Oct 29, 2019

Jeff Sessions ponders a run for his old Senate seat in Alabama

Mike Allen, author of AM

Photo: Chip Somodevilla/Getty Images

Well-wired Republicans tell Axios that former Attorney General Jeff Sessions is making calls in Alabama, and will decide soon whether to enter the Republican primary to take back his old Senate seat from Democratic Sen. Doug Jones.

What we're hearing: Sessions could lose the primary. Trump, who soured on Sessions amid the Mueller probe, can be expected to attack him. "He couldn't help himself," an outside adviser said.

The context: Politico calls Jones, who won in the deep-red state against the disgraced Roy Moore, "the Senate's most vulnerable incumbent."

  • Sessions would upend an already competitive primary that includes U.S. Rep. Bradley Byrne, former Auburn University football coach Tommy Tuberville, Alabama Secretary of State John Merrill, Moore and others. (AP)

Go deeper: Roy Moore announces he's running for Alabama Senate seat

Go deeper

Private companies cut 2.8 million jobs in May

Photo: Joe Raedle/Getty Images

Private companies shed 2.8 million U.S. jobs last month, according to a report from payroll processor ADP and Moody’s Analytics.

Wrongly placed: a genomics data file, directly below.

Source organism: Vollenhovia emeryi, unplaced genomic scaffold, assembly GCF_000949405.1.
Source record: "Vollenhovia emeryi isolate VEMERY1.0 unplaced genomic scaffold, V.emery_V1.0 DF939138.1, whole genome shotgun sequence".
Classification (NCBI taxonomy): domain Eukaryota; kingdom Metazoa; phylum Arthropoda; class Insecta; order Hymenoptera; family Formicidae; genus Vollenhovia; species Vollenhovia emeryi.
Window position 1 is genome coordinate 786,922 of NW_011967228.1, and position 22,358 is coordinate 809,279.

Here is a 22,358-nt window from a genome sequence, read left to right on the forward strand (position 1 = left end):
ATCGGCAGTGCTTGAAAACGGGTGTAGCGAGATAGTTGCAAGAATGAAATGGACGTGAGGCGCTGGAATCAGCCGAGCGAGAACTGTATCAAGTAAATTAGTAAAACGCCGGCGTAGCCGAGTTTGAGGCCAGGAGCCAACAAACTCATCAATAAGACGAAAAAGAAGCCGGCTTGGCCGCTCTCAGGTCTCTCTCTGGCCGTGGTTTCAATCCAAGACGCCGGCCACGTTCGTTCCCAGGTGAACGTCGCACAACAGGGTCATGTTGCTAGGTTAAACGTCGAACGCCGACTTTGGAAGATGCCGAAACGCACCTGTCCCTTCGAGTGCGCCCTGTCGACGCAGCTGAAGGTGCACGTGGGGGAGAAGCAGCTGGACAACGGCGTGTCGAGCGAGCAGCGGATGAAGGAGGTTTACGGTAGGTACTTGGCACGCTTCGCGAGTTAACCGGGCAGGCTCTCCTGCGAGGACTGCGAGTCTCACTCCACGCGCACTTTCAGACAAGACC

Why it matters: It's way less than the nearly 9 million private sector jobs economists estimated would be lost in May, suggesting layoffs during the coronavirus crisis could be slowing sooner than Wall Street expected.

The growing focus on environmental justice could influence Biden's platform

Illustration: Aïda Amer/Axios

The killing of George Floyd in police custody and protests against systemic racism are prompting many green groups to declare their support for racial justice, and one thing to watch now is how this all might influence Joe Biden's platform.

Driving the news: Even before the recent mass upheaval in response to Floyd's death, Biden said he was expanding outreach and eyeing wider plans around environmental justice, or the disproportionate pollution burdens facing poor communities and people of color.

4 hours ago - Technology

The slippery slope of protest surveillance

Illustration: Aïda Amer/Axios

President Trump's call to treat antifa supporters like terrorists could be a green light for high-tech surveillance of dissidents.

Why it matters: It's unlikely the Trump administration can designate antifa as a terrorist group in any legally meaningful way, but the declaration gives law enforcement tacit approval to use a plethora of tech tools to monitor protesters and left-leaning activists.